1. You’re the third person to recommend that book just this week. I think my next step is to download to my kindle! Thanks for being the tipping-point element 🙂

  10. Tim,

    Thanks for compiling this in a list – I’ve been scribbling these down as I listen to the podcast, but I really appreciate this as a reference.


    Sam Patton

  11. Cal newport is a highly underrated author. His books on how to succeed as a student have a very “4 hour” approach. Learnt so much on how to be effective from ‘How to be a straight A student’.

    Tim, your next book should be “the four hour student”.

  12. Tim, you always offer the perfect content in the perfect format at the perfect time.

    Perfect as usual.

    Many thanks.

  13. Ryan Holiday is a beast when it comes to reading books. I am surprised he left out Robert Greene’s Mastery. That book is great, reads like a blueprint to life.

  14. Tim, you are the best Blogger of all time. It doesn’t even stop there. Everything you do,research, people you interview and “stuff” you find out we get to share with you FOR FREE!!!!!! Come on, you even itemize the juicy stuff for us if we don’t have time to listen to your interviews. Like who does that, Tim does. I will follow you forever, be a Quarterly subscriber and promote you always! You deserve recognition for your accomplishments and amazing generosity!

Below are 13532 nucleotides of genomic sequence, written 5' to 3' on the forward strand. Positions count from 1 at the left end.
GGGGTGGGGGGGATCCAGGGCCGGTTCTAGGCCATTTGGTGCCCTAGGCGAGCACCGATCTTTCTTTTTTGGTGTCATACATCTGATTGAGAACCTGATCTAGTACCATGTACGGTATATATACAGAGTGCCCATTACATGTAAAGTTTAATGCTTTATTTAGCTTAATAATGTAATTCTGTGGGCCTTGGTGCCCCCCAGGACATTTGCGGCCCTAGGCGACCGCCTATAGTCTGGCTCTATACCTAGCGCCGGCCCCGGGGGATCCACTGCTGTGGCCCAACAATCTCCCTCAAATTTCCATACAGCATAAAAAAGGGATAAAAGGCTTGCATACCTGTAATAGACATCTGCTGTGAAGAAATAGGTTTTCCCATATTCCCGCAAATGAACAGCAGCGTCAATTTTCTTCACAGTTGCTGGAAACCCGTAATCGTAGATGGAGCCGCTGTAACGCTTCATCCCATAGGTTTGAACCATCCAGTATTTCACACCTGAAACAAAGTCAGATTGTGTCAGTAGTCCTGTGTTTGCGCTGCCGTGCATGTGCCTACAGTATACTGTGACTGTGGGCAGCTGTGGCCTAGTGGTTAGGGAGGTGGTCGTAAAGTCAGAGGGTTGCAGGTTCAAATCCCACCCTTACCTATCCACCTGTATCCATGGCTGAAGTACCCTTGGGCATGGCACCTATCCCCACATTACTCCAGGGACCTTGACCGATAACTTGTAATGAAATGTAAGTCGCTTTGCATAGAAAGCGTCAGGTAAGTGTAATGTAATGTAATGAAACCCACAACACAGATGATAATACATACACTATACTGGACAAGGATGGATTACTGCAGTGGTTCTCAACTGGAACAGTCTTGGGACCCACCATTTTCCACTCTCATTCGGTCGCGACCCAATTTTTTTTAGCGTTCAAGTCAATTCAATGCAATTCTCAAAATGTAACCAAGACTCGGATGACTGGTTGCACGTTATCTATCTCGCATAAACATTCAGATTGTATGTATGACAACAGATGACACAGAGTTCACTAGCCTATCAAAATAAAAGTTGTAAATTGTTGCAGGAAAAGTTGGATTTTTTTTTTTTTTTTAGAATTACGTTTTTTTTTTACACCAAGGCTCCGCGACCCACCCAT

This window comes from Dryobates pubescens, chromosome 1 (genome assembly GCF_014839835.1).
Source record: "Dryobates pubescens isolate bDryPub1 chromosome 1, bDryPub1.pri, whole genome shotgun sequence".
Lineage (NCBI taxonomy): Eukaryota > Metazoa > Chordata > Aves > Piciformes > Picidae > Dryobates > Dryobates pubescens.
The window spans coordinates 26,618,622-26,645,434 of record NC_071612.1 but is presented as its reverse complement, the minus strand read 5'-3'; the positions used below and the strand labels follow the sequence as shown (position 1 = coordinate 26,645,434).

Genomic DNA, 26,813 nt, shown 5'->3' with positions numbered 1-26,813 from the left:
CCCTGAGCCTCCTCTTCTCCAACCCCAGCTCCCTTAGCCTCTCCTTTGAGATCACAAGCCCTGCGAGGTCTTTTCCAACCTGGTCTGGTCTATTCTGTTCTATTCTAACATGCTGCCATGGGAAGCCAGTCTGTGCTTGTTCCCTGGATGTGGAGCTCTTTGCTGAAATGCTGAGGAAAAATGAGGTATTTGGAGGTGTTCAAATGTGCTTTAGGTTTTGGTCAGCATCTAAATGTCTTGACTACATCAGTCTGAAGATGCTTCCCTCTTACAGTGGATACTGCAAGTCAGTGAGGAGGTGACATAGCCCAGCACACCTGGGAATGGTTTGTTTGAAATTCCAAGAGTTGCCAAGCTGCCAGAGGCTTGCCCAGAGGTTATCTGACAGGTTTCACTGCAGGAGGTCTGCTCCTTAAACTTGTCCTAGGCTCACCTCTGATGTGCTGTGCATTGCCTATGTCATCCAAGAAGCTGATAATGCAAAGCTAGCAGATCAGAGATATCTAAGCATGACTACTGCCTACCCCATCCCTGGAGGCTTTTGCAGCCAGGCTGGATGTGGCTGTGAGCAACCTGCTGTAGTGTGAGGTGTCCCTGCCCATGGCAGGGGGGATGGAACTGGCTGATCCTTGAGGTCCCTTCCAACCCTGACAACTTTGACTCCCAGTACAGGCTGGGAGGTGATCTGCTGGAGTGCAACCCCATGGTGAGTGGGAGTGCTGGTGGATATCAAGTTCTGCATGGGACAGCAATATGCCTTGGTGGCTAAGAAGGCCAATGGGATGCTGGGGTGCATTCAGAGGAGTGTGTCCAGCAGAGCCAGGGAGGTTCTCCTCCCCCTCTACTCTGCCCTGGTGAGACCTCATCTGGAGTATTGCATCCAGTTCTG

15. Just starting reading “The Rise of Superman” by Steven Kotler. I think this book has the ability to greatly affect humanity. Just reading it I feel a little high.

  16. Hey Tim! I’m a big fan of yours and I wanted you to know I’m having some troubles trying to capture your web with Evernote Web Clipper in Chrome. I don’t know if you changed something in the web or it’s just me but it was perfectly working a few weeks ago. That’s all.

    Please, keep being the light that enlightens us.


    Hector Leon

  17. I kept hearing Atlus Shrugged from your podcast. Now I can’t stop reading it. It’s more than a book. It’s an experience that I never get from a novel before.

    1. Your right! Atlas Shrugged is a way of life. It’s the philosophy of Objectivism. It is a philosophy that a lot of high performing business people live by. Mark Cuban is a big fan. Have fun going down the rabbit hole!

  18. As a reading addict and someone who is reading a few of these authors’ works (James Altucher, Sam Harris, Peter Thiel, Joshua Waitzkin) I really appreciate this list. I really like this kind of post and would appreciate more of them…. It is so interesting to me to see the commonalities between people who are living in ways I find appealing.

  19. Well, well well…..

    Tim, my que is quite similar. I am in the legal arena, criminal defense, family law, personal injury. We influence for a living, often with high stakes on the line. After a handful of years in the trenches, I realized just how poor attorneys are at writing, influencing, story-telling, marketing and building psychological frameworks upon which to create a compelling narrative. As a passion, I have explored the globe and history for great minds, both living and dead. Here is but a taste of “required reading”: